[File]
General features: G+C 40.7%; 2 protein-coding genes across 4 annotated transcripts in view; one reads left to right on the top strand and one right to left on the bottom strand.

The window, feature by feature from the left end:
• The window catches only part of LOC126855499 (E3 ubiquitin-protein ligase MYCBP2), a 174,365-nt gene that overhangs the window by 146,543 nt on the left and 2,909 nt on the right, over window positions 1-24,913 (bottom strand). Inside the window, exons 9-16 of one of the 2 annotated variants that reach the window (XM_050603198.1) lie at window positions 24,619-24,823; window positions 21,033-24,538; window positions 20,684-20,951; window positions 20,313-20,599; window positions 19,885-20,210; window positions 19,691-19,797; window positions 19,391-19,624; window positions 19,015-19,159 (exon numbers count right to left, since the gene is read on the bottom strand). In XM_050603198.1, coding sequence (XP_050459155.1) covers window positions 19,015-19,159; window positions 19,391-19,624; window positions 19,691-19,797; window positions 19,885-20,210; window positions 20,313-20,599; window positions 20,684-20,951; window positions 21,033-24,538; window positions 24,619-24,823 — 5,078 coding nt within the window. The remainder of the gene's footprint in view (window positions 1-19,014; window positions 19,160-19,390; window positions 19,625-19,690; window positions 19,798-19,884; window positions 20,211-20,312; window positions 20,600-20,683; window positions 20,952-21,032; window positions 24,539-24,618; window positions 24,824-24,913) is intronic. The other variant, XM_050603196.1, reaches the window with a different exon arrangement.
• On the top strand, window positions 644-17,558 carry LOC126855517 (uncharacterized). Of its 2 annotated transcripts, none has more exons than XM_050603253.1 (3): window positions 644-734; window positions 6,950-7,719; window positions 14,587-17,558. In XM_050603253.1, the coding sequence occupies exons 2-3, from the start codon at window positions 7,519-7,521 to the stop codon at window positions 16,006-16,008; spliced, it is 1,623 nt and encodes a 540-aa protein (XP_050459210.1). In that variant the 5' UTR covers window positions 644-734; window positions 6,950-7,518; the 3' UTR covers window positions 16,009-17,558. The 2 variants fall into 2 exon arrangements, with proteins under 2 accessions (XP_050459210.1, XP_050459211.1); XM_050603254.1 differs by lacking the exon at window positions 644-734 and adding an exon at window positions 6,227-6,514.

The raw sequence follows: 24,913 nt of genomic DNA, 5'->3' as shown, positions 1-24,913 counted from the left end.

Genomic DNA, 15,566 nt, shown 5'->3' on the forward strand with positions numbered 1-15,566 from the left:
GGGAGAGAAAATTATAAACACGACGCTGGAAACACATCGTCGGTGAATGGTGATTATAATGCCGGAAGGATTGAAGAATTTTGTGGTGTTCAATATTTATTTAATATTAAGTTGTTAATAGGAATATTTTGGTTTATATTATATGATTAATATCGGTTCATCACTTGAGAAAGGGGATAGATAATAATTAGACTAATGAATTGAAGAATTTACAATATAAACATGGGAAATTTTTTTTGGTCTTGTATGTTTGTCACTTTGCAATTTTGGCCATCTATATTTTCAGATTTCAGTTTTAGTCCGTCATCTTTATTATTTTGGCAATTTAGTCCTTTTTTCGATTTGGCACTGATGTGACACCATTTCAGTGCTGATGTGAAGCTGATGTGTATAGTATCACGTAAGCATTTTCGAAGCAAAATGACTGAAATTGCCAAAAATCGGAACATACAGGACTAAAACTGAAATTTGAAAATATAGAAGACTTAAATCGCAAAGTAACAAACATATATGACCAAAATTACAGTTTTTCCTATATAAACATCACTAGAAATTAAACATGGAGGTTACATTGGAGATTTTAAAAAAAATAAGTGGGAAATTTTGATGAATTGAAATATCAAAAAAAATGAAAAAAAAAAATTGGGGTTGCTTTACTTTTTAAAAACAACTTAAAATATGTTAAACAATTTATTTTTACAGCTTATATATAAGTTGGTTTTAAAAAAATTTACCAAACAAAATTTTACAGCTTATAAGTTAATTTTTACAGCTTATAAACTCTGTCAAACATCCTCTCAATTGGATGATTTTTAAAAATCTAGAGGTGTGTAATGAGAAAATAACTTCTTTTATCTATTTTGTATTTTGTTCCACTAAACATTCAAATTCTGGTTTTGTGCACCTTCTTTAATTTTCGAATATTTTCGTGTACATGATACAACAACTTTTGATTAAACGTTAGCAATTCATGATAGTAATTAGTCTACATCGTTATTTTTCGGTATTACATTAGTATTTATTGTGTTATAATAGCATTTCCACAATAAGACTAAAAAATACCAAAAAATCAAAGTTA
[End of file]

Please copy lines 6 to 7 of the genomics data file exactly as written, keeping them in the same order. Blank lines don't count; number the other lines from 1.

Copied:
Genomic DNA, 15,566 nt, shown 5'->3' on the forward strand with positions numbered 1-15,566 from the left:
GGGAGAGAAAATTATAAACACGACGCTGGAAACACATCGTCGGTGAATGGTGATTATAATGCCGGAAGGATTGAAGAATTTTGTGGTGTTCAATATTTATTTAATATTAAGTTGTTAATAGGAATATTTTGGTTTATATTATATGATTAATATCGGTTCATCACTTGAGAAAGGGGATAGATAATAATTAGACTAATGAATTGAAGAATTTACAATATAAACATGGGAAATTTTTTTTGGTCTTGTATGTTTGTCACTTTGCAATTTTGGCCATCTATATTTTCAGATTTCAGTTTTAGTCCGTCATCTTTATTATTTTGGCAATTTAGTCCTTTTTTCGATTTGGCACTGATGTGACACCATTTCAGTGCTGATGTGAAGCTGATGTGTATAGTATCACGTAAGCATTTTCGAAGCAAAATGACTGAAATTGCCAAAAATCGGAACATACAGGACTAAAACTGAAATTTGAAAATATAGAAGACTTAAATCGCAAAGTAACAAACATATATGACCAAAATTACAGTTTTTCCTATATAAACATCACTAGAAATTAAACATGGAGGTTACATTGGAGATTTTAAAAAAAATAAGTGGGAAATTTTGATGAATTGAAATATCAAAAAAAATGAAAAAAAAAAATTGGGGTTGCTTTACTTTTTAAAAACAACTTAAAATATGTTAAACAATTTATTTTTACAGCTTATATATAAGTTGGTTTTAAAAAAATTTACCAAACAAAATTTTACAGCTTATAAGTTAATTTTTACAGCTTATAAACTCTGTCAAACATCCTCTCAATTGGATGATTTTTAAAAATCTAGAGGTGTGTAATGAGAAAATAACTTCTTTTATCTATTTTGTATTTTGTTCCACTAAACATTCAAATTCTGGTTTTGTGCACCTTCTTTAATTTTCGAATATTTTCGTGTACATGATACAACAACTTTTGATTAAACGTTAGCAATTCATGATAGTAATTAGTCTACATCGTTATTTTTCGGTATTACATTAGTATTTATTGTGTTATAATAGCATTTCCACAATAAGACTAAAAAATACCAAAAAATCAAAGTTA